When I turned nineteen, I was weeks into my second term in college, and, as in the first term, was back to working in the library until the sun came up multiple times a week. My workload was unmanageable, and trying to keep up was affecting my health. I felt more and more like my effort was in vain, and that my life direction was misguided.
To top it off, I was now half the age my mother was when she died, and I was the same age as she was when she conceived my oldest biological sibling. At my very age she was embarking on the confusing, messy business of parenthood, unaware that her life was half over.
I knew this though – that her life had been half over – and it highlighted how little I knew of the future, and the unsustainability of the present. It was a mid-life crisis, and I had recognized it as such, there in the library as the morning neared. I decided to drop the advanced elective that had held me to the fire for weeks. It did lighten the work load, but it didn’t save me much sleep in the long run.
Since then, I have changed homes, schools, lost 70 pounds even. And I also now know that I’m on the autism spectrum. Where I had understood Asperger’s Syndrome to mean being “socially awkward and intelligent”, I now understand that the sensory processing challenges, executive functioning deficits, and mind-blindness that have affected me all fall within the autism heading as well, and being aware of these as problems has allowed me to work with tools to address them, much to my own sense of well-being. My ability to kick over my head, limber stretching, and the excessive degree to which I lean on my surroundings for support I now know to be a result of ‘low tone’, a common trait in autism. Neuroscience research in autism mouse models have further connected impaired motor coordination to an altered synaptic baseline of activation, making it initially more challenging to encode new motor programs in the cerebellum; while I had not heard of low tone yet when I read this research article, I was able to think of the results with respect to my own experiences.
It has now been year since I became publicly open about being on the autism spectrum, and in this past year autism research has uncovered more and more about the long-term outcome for the lives of autistics, from co-morbid health conditions to the job and housing crisis developing for my own age cohort – the autistics diagnosed and given support as children, who are now aging out of those support programs as adults. And in this same year, autistics have been harassed in schools, abused or murdered by parents, and others killed by police during high-stress induced meltdowns. I have meltdowns, and it is scary to think of the danger that armed officers might be to me, lacking training to recognize and act in this context. I have an app now in case I find myself unable to speak in an emergency situation, given the willingness of the other person.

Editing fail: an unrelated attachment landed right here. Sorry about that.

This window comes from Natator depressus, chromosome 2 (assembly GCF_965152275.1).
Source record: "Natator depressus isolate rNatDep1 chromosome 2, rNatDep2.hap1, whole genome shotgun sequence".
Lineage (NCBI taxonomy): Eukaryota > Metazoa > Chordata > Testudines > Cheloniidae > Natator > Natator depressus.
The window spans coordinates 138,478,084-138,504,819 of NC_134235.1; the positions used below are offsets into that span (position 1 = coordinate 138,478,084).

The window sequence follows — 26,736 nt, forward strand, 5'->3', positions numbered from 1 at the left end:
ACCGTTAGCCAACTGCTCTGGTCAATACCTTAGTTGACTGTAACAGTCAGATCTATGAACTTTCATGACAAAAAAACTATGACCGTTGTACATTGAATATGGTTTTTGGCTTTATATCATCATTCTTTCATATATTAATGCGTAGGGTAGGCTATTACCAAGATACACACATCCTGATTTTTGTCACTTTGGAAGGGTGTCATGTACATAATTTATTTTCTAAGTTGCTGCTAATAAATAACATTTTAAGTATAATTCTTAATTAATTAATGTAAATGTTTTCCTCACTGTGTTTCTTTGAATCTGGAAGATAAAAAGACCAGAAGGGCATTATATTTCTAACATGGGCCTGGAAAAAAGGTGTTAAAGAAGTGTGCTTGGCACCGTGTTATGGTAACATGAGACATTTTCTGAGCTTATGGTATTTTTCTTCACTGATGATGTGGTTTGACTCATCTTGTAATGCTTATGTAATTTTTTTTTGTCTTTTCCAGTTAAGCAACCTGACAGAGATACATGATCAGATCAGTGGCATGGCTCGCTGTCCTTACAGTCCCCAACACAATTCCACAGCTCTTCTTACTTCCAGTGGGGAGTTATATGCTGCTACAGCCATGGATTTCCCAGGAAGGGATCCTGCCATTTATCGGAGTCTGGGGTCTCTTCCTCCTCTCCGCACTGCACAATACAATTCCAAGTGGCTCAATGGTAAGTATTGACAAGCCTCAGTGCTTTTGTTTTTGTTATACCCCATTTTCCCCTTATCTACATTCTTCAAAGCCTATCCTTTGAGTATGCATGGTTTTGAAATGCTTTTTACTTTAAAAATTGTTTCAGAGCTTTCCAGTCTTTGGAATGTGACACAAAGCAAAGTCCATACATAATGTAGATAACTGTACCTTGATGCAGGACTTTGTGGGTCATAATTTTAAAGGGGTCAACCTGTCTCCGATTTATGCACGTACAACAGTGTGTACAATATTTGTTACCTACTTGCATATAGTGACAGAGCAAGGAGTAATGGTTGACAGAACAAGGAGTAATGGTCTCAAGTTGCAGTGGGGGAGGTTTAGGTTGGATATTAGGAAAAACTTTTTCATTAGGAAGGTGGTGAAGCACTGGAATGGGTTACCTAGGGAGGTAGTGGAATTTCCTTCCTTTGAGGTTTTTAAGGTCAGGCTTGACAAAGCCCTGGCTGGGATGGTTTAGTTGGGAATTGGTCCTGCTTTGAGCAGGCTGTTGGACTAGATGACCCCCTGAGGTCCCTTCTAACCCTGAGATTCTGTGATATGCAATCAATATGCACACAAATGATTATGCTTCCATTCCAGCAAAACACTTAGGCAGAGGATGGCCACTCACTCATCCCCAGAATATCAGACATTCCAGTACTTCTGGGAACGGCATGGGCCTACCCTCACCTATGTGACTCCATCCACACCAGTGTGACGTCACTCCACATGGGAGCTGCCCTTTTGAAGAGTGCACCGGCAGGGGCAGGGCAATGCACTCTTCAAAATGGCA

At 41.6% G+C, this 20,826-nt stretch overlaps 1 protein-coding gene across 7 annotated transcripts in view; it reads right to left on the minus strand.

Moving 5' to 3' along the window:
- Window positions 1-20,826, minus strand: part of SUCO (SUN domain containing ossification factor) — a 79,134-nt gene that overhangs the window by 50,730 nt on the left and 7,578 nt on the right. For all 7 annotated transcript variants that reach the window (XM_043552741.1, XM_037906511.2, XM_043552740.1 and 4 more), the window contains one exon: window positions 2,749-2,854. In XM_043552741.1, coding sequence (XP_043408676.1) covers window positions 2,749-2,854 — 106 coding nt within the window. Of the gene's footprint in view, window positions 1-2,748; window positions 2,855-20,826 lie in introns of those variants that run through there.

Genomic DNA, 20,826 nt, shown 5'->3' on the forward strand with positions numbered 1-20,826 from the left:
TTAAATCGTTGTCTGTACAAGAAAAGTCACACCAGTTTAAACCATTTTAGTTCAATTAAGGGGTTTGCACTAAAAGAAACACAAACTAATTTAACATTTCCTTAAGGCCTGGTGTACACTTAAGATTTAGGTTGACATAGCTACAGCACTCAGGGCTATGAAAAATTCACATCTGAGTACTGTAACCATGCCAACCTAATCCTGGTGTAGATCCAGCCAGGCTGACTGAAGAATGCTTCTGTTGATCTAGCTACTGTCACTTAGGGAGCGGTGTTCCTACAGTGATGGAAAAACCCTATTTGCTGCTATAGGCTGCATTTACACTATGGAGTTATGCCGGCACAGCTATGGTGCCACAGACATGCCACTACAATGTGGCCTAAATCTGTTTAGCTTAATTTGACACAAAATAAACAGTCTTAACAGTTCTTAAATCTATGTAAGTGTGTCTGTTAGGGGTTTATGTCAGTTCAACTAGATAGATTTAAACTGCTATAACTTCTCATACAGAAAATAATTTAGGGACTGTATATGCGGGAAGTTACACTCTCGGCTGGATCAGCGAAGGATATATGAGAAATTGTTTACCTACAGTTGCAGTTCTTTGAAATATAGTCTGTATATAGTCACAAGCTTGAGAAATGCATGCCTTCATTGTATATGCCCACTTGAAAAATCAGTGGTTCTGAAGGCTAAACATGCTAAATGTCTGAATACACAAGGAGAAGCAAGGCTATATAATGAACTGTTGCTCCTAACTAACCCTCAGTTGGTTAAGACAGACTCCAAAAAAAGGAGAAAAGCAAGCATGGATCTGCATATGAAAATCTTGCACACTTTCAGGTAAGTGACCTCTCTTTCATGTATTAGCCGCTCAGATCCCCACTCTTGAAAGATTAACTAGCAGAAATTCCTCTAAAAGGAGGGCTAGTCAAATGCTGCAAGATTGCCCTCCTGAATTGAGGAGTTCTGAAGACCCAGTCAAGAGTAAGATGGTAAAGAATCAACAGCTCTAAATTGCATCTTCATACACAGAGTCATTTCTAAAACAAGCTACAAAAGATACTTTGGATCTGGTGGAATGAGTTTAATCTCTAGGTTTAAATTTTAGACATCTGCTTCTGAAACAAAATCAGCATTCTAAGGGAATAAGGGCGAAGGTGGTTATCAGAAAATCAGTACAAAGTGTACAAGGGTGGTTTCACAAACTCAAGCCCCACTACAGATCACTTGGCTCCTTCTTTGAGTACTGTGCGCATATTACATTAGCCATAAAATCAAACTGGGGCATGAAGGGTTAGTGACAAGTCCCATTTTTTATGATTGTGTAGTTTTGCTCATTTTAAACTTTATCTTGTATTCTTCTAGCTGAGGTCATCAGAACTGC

Knowing I am autistic does not protect me from these realities, but I would rather know that I am autistic, and be aware of these things, and try my best to do a little good for someone else that felt like an outsider growing up, impassioned yet disconnected. As I read about the experiences shared by other autistics online, in journals, books and more, about various stages of growth, coping with stress, and burning out, and much else, I am able to feel a sense of camaraderie with total strangers who bear more in common with me than blood relatives or anyone I ever was in class with.
In a world where the pressures of performing, interacting, and doing ‘normal’ things drive some to the absolute edge, it is unsurprising that other autistics are experiencing this by the early 20s, whether on their own for the first time, trying to find work and maintain employment, to feed themselves, or while dealing with significant sensory challenges and executive function impairments.
While it may have been absurd to be experiencing what felt like a mid-life crisis at 19 because of the age at which my mother died, the life expectancy of autistics has recently been found to be 54 years old, compared to the US average of 78.7. I guess that makes the burnout of autistics in their 20s a lot more like mid-life crises.